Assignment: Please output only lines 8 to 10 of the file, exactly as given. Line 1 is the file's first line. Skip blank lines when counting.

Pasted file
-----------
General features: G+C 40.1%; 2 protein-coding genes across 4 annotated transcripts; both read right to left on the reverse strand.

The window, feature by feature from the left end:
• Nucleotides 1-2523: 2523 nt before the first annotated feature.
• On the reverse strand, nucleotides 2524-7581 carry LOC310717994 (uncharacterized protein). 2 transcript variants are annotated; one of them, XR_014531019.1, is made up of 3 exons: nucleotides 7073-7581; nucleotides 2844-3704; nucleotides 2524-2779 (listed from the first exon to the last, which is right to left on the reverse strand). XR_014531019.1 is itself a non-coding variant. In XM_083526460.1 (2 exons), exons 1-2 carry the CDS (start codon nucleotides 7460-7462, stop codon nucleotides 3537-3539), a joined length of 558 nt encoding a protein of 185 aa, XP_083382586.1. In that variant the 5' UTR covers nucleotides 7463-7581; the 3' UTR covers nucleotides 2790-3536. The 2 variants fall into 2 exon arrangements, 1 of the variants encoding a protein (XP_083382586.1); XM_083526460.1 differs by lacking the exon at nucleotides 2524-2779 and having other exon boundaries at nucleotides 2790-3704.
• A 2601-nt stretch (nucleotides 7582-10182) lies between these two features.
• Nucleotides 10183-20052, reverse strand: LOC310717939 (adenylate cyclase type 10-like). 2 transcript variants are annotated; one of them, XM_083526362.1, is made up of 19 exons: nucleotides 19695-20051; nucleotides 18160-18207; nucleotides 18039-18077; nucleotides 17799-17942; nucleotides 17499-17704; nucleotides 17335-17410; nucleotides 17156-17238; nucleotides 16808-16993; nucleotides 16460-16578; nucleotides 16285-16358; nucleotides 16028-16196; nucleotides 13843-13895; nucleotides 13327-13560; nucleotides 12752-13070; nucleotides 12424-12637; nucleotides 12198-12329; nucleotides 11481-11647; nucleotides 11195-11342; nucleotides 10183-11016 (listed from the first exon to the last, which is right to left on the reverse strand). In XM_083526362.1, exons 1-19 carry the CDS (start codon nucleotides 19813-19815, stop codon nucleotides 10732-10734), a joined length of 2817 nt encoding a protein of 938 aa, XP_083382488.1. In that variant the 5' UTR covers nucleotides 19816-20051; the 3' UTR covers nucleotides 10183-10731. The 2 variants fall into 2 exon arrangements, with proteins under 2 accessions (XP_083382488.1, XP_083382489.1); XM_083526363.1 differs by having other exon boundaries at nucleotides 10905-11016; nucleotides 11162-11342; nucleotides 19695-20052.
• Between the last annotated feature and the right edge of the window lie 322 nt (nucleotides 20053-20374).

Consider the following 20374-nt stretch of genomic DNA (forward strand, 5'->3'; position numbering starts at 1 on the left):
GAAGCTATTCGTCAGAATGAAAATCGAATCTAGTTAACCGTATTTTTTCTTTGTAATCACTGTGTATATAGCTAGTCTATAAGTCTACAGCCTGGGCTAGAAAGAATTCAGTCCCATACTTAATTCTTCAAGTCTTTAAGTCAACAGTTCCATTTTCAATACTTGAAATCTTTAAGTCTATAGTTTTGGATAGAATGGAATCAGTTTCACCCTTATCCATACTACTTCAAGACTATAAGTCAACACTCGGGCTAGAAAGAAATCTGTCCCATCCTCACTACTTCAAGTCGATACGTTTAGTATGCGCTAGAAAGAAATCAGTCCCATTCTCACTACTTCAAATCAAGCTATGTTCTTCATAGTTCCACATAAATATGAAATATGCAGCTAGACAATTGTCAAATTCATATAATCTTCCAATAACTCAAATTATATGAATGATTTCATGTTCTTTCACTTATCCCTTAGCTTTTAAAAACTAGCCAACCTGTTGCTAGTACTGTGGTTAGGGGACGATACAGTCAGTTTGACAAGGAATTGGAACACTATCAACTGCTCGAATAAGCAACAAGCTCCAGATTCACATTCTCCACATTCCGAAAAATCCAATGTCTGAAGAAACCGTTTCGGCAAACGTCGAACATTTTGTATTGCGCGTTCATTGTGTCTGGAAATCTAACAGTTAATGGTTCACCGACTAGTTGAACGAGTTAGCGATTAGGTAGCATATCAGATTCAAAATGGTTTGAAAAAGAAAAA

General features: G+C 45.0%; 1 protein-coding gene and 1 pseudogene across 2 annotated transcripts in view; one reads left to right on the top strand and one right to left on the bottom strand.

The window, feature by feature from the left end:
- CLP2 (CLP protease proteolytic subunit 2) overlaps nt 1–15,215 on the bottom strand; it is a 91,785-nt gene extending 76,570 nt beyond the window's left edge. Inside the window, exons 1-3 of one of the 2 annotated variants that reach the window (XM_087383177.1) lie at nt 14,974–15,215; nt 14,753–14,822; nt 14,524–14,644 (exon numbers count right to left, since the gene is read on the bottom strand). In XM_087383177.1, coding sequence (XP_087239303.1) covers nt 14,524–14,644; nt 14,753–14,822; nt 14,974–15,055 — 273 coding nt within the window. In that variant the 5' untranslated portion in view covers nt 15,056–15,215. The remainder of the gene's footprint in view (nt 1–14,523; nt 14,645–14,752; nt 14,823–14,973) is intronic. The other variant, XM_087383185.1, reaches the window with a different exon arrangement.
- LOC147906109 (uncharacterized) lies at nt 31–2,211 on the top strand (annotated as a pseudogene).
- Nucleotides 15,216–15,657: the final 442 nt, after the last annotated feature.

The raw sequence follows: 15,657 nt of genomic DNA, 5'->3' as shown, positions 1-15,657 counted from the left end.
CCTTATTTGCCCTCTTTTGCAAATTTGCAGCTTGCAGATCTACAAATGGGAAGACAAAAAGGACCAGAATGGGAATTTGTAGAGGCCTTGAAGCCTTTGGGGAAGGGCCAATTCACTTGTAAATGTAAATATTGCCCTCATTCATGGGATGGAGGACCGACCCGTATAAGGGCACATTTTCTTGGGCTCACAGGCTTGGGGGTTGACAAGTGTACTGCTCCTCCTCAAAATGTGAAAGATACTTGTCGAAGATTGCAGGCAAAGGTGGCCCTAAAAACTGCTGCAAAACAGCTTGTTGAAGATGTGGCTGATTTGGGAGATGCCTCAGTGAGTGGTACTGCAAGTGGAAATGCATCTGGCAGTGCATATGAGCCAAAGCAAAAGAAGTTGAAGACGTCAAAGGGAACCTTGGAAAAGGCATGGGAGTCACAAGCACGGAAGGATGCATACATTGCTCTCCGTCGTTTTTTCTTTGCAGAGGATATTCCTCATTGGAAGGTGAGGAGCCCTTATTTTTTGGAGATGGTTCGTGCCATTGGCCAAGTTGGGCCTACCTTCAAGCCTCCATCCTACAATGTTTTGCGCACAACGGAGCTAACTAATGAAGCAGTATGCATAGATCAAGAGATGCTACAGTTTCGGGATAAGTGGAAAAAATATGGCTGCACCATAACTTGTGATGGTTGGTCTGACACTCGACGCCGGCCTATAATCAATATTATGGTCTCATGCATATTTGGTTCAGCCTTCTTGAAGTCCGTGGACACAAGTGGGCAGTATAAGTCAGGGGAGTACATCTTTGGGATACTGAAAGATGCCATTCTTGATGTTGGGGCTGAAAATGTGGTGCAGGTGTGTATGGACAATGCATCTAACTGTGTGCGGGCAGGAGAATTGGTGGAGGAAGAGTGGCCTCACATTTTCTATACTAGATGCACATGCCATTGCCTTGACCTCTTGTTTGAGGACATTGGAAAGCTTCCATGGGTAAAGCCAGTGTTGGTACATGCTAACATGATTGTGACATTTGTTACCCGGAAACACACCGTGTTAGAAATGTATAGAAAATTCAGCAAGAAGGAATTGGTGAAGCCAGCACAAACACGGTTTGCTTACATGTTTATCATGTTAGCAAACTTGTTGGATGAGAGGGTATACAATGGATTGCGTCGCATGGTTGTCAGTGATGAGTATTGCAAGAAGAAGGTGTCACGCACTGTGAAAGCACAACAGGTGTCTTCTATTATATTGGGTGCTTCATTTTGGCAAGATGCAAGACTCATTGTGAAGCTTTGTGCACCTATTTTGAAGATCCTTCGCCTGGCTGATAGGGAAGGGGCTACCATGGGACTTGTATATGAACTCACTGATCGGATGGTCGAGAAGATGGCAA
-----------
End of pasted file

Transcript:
Consider the following 20374-nt stretch of genomic DNA (forward strand, 5'->3'; position numbering starts at 1 on the left):
GAAGCTATTCGTCAGAATGAAAATCGAATCTAGTTAACCGTATTTTTTCTTTGTAATCACTGTGTATATAGCTAGTCTATAAGTCTACAGCCTGGGCTAGAAAGAATTCAGTCCCATACTTAATTCTTCAAGTCTTTAAGTCAACAGTTCCATTTTCAATACTTGAAATCTTTAAGTCTATAGTTTTGGATAGAATGGAATCAGTTTCACCCTTATCCATACTACTTCAAGACTATAAGTCAACACTCGGGCTAGAAAGAAATCTGTCCCATCCTCACTACTTCAAGTCGATACGTTTAGTATGCGCTAGAAAGAAATCAGTCCCATTCTCACTACTTCAAATCAAGCTATGTTCTTCATAGTTCCACATAAATATGAAATATGCAGCTAGACAATTGTCAAATTCATATAATCTTCCAATAACTCAAATTATATGAATGATTTCATGTTCTTTCACTTATCCCTTAGCTTTTAAAAACTAGCCAACCTGTTGCTAGTACTGTGGTTAGGGGACGATACAGTCAGTTTGACAAGGAATTGGAACACTATCAACTGCTCGAATAAGCAACAAGCTCCAGATTCACATTCTCCACATTCCGAAAAATCCAATGTCTGAAGAAACCGTTTCGGCAAACGTCGAACATTTTGTATTGCGCGTTCATTGTGTCTGGAAATCTAACAGTTAATGGTTCACCGACTAGTTGAACGAGTTAGCGATTAGGTAGCATATCAGATTCAAAATGGTTTGAAAAAGAAAAA

General features: G+C 45.0%; 1 protein-coding gene and 1 pseudogene across 2 annotated transcripts in view; one reads left to right on the top strand and one right to left on the bottom strand.